1. Morin, Karen DSN, RN

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Have you noticed the number of new term infant formula preparations that are currently on the market? For example, several preparations have new formulas with DHA and ARA added, based on data supporting their beneficial effect on preterm infant cognitive and visual development. One manufacturer (Mead Johnson) conducted live audio-conferences on the benefits of these two ingredients during the months of April and May 2004.


Given the increasing popularity of new ingredients in infant formula, have you ever wondered how the safety of these ingredients is determined? Are there rules that manufacturers must follow in order to add ingredients to infant formula? A recent publication by the Institute of Medicine (IOM) provides considerable insight about establishing the safety of new ingredients, as well as answers to these questions (IOM, 2003). The report also discusses the benefits of breastfeeding, the importance of pre-clinical and clinical studies when testing formula ingredients, and criteria and methods for in-market surveillance. It's a great resource!!


This column deals with one aspect of the report: formula safety. An understanding of certain fundamental terms is critical to the discussion of safety. The concept of safety "refers to a reasonable certainty of no harm" (IOM, 2003, p. 2-1). Safety is neither an inherent biological property of a substance nor an absolute value, but is "described by noting a range along a continuum" (IOM, 2003, p. 2-2). In the United States, the primary responsibility for regulating new ingredients for infant formulas rests with the U.S. Food and Drug Administration (FDA).


Understanding the concept of safety and how it can be determined requires clarity about other terms associated with safety: hazard, risk, harm, and benefit. A hazard is something that may produce an "undesired health-related outcome" (IOM, 2003, p. 2-2). However, being exposed to a hazard does not mean that the undesired outcome will occur. Risk is the probability or chance that an undesired outcome will occur. The nature of the undesired outcome is defined as harm. The nature of harm varies, as does individual perspectives of harm, and is frequently evaluated in terms of cost. B enefit is the opposite of harm. The cost-benefit ratio is a common consideration when evaluating a treatment.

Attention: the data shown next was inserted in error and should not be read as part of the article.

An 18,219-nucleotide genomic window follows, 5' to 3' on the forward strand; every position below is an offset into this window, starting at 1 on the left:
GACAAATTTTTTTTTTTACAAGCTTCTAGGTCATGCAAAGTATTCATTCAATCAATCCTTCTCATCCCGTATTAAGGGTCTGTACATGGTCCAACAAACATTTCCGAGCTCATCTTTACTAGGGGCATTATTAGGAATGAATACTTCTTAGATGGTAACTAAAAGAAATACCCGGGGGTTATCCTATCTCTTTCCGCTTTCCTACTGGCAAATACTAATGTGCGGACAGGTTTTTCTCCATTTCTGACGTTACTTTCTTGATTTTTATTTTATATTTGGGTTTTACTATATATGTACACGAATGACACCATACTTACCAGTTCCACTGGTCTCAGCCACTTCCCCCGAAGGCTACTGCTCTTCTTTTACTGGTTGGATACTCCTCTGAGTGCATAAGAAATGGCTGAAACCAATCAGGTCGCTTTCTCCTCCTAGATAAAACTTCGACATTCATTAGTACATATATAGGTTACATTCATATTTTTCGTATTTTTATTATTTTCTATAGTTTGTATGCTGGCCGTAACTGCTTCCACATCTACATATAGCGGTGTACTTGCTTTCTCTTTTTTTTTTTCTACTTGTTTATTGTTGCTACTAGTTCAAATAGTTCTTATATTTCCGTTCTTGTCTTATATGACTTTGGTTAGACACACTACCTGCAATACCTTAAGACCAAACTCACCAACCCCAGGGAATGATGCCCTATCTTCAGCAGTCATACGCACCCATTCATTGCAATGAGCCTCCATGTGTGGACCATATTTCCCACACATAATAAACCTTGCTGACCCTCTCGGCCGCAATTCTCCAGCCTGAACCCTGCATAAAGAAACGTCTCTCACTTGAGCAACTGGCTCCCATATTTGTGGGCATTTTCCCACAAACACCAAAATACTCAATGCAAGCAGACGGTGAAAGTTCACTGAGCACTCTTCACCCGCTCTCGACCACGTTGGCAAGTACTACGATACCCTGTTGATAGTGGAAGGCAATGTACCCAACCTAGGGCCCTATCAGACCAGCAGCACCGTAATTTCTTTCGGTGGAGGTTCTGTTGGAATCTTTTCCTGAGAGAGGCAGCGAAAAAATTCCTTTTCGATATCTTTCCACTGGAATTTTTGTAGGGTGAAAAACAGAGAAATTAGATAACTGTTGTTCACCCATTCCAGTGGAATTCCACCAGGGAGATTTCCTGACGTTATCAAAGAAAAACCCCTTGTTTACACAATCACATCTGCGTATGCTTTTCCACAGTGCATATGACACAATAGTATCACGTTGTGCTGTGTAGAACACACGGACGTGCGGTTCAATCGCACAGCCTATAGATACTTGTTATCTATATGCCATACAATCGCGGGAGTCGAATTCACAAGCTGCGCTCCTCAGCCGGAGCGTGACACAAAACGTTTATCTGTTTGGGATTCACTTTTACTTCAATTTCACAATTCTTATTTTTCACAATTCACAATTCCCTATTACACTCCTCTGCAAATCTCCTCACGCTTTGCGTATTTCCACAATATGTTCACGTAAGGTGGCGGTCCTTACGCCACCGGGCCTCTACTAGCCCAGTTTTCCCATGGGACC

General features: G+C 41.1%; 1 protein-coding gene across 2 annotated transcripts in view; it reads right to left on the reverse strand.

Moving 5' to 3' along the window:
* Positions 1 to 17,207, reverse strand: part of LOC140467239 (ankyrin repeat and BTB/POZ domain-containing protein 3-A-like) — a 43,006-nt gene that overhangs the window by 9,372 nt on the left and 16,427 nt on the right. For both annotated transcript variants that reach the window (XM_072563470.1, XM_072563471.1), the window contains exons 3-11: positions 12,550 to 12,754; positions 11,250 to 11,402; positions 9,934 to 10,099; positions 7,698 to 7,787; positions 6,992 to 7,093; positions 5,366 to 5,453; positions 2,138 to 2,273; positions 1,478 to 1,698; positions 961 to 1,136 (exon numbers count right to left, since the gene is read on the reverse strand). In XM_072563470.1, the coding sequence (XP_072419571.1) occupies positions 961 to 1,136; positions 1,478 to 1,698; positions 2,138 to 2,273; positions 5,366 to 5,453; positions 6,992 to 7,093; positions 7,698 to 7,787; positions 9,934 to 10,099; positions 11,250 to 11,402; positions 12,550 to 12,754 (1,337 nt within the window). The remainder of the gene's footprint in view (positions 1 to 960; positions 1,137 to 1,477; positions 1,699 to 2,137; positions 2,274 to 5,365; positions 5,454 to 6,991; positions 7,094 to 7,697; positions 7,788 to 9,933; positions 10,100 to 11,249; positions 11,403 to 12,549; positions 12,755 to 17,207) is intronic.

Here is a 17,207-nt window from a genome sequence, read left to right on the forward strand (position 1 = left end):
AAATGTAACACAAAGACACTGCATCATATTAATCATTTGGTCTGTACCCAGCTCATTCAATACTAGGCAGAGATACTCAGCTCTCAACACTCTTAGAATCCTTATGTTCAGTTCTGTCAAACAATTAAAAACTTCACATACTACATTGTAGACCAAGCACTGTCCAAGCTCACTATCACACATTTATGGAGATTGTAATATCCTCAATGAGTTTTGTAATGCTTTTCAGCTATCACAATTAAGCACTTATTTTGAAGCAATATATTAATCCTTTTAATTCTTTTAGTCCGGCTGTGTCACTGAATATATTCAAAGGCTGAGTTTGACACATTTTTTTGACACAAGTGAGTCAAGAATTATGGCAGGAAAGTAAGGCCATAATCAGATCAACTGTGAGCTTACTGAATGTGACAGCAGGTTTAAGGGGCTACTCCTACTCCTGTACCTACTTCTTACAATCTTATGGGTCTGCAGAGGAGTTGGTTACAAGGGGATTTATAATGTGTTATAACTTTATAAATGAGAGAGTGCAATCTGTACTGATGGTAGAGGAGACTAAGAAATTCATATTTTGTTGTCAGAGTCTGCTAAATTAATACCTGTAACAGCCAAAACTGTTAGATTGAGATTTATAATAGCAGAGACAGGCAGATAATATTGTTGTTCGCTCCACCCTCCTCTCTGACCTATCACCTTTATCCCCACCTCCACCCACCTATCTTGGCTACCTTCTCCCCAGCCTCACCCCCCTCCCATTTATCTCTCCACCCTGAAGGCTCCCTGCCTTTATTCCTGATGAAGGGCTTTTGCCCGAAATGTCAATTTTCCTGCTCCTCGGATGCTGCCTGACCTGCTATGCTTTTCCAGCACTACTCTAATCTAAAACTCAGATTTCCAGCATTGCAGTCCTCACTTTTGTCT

Not only are there models for assessing safety, but because infancy is such a critical time for growth and development, there also are additional factors to consider when addressing safety relative to infant formula (IOM, 2003, pp, 2-10-2-11):


* Infant formulas are the sole or predominant source of nutrition for many infants. Thus, models used to determine safety for persons with a greater variety of food sources may be inappropriate for infants.


* Formulas are fed during a sensitive period of development and may, therefore, have short- and long-term consequences for infant health. Current safety models only consider short-term outcomes; however, consequences may not be evident in infancy.


* Animals may not be the most appropriate model on which to base decisions of safety. Animals may not experience the same biologic and developmental responses to a new ingredient as a human infant, which can limit the ability to detect long-term outcomes.


* "One size fits all" food safety models may not work for all new additions for formulas. The possibility exists that there are subtle differences among subgroups of infants that are difficult to detect. Current sampling methods may be inadequate to detect these subtleties.


* Infant formulas could be considered as more than just food. Formulas also can provide nonnutritional ingredients. Legal and ethical boundaries need to be determined, as does clarification of what constitutes being nutritious.


* Potential benefits, along with safety, should be considered when adding a new ingredient to formula. Interestingly, "food products are generally considered to be inherently beneficial or efficacious" (IOM, 2003, p. 2-11). However, given the uniqueness of infant formula, evidence of a benefit resulting from the addition of an ingredient seems prudent.



As these factors show, determining safety in relation to adding ingredients to infant formula is a complex undertaking. Not only must we be clear about relevant terms, but we also must be sensitive to the special circumstances of nutrition during infancy. The information in this column can help you frame your questions and guide your discussion when new formulas are introduced.




Institute of Medicine (IOM). Committee on the evaluation of the addition of ingredients new to infant formula. Food and Nutrition Board. (2003). Infant formula: Evaluating the safety of new ingredients. Washington, DC: The National Academies Press. [Context Link]